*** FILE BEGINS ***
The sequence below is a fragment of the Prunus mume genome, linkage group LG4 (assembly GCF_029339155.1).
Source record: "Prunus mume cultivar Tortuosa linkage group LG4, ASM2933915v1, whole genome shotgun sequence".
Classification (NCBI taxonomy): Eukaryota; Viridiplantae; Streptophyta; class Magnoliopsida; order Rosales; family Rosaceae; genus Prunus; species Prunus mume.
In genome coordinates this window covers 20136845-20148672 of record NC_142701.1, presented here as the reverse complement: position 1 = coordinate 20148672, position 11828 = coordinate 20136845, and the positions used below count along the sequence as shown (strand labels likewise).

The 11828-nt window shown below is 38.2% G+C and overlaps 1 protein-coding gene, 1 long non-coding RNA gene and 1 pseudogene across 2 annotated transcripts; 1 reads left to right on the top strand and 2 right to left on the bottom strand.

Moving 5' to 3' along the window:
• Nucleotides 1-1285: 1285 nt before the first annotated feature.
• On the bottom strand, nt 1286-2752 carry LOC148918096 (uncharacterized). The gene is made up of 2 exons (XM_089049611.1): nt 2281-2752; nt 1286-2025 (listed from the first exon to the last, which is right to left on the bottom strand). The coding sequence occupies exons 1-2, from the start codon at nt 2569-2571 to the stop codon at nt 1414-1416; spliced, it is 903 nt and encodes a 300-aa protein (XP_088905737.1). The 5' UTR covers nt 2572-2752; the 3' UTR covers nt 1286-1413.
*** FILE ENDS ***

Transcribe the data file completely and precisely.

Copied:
The sequence below is a fragment of the Prunus mume genome, linkage group LG4 (assembly GCF_029339155.1).
Source record: "Prunus mume cultivar Tortuosa linkage group LG4, ASM2933915v1, whole genome shotgun sequence".
Classification (NCBI taxonomy): Eukaryota; Viridiplantae; Streptophyta; class Magnoliopsida; order Rosales; family Rosaceae; genus Prunus; species Prunus mume.
In genome coordinates this window covers 20136845-20148672 of record NC_142701.1, presented here as the reverse complement: position 1 = coordinate 20148672, position 11828 = coordinate 20136845, and the positions used below count along the sequence as shown (strand labels likewise).

The 11828-nt window shown below is 38.2% G+C and overlaps 1 protein-coding gene, 1 long non-coding RNA gene and 1 pseudogene across 2 annotated transcripts; 1 reads left to right on the top strand and 2 right to left on the bottom strand.

Moving 5' to 3' along the window:
• Nucleotides 1-1285: 1285 nt before the first annotated feature.
• On the bottom strand, nt 1286-2752 carry LOC148918096 (uncharacterized). The gene is made up of 2 exons (XM_089049611.1): nt 2281-2752; nt 1286-2025 (listed from the first exon to the last, which is right to left on the bottom strand). The coding sequence occupies exons 1-2, from the start codon at nt 2569-2571 to the stop codon at nt 1414-1416; spliced, it is 903 nt and encodes a 300-aa protein (XP_088905737.1). The 5' UTR covers nt 2572-2752; the 3' UTR covers nt 1286-1413.